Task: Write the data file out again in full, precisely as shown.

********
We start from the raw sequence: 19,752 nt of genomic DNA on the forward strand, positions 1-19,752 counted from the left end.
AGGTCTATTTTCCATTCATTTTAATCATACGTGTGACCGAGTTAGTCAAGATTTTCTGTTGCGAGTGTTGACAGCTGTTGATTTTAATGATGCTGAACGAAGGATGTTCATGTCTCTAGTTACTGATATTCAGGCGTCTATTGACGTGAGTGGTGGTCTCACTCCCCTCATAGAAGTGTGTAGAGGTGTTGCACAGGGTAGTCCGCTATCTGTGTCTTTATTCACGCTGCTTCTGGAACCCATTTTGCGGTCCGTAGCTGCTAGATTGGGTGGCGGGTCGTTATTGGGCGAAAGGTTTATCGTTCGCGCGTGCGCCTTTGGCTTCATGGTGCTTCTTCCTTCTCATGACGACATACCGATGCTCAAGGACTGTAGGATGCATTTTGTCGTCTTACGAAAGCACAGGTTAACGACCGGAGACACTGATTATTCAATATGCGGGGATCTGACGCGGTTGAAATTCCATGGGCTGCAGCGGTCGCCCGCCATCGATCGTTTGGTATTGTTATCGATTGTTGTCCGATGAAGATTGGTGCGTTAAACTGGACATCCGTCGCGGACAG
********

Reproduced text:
We start from the raw sequence: 19,752 nt of genomic DNA on the forward strand, positions 1-19,752 counted from the left end.
AGGTCTATTTTCCATTCATTTTAATCATACGTGTGACCGAGTTAGTCAAGATTTTCTGTTGCGAGTGTTGACAGCTGTTGATTTTAATGATGCTGAACGAAGGATGTTCATGTCTCTAGTTACTGATATTCAGGCGTCTATTGACGTGAGTGGTGGTCTCACTCCCCTCATAGAAGTGTGTAGAGGTGTTGCACAGGGTAGTCCGCTATCTGTGTCTTTATTCACGCTGCTTCTGGAACCCATTTTGCGGTCCGTAGCTGCTAGATTGGGTGGCGGGTCGTTATTGGGCGAAAGGTTTATCGTTCGCGCGTGCGCCTTTGGCTTCATGGTGCTTCTTCCTTCTCATGACGACATACCGATGCTCAAGGACTGTAGGATGCATTTTGTCGTCTTACGAAAGCACAGGTTAACGACCGGAGACACTGATTATTCAATATGCGGGGATCTGACGCGGTTGAAATTCCATGGGCTGCAGCGGTCGCCCGCCATCGATCGTTTGGTATTGTTATCGATTGTTGTCCGATGAAGATTGGTGCGTTAAACTGGACATCCGTCGCGGACAG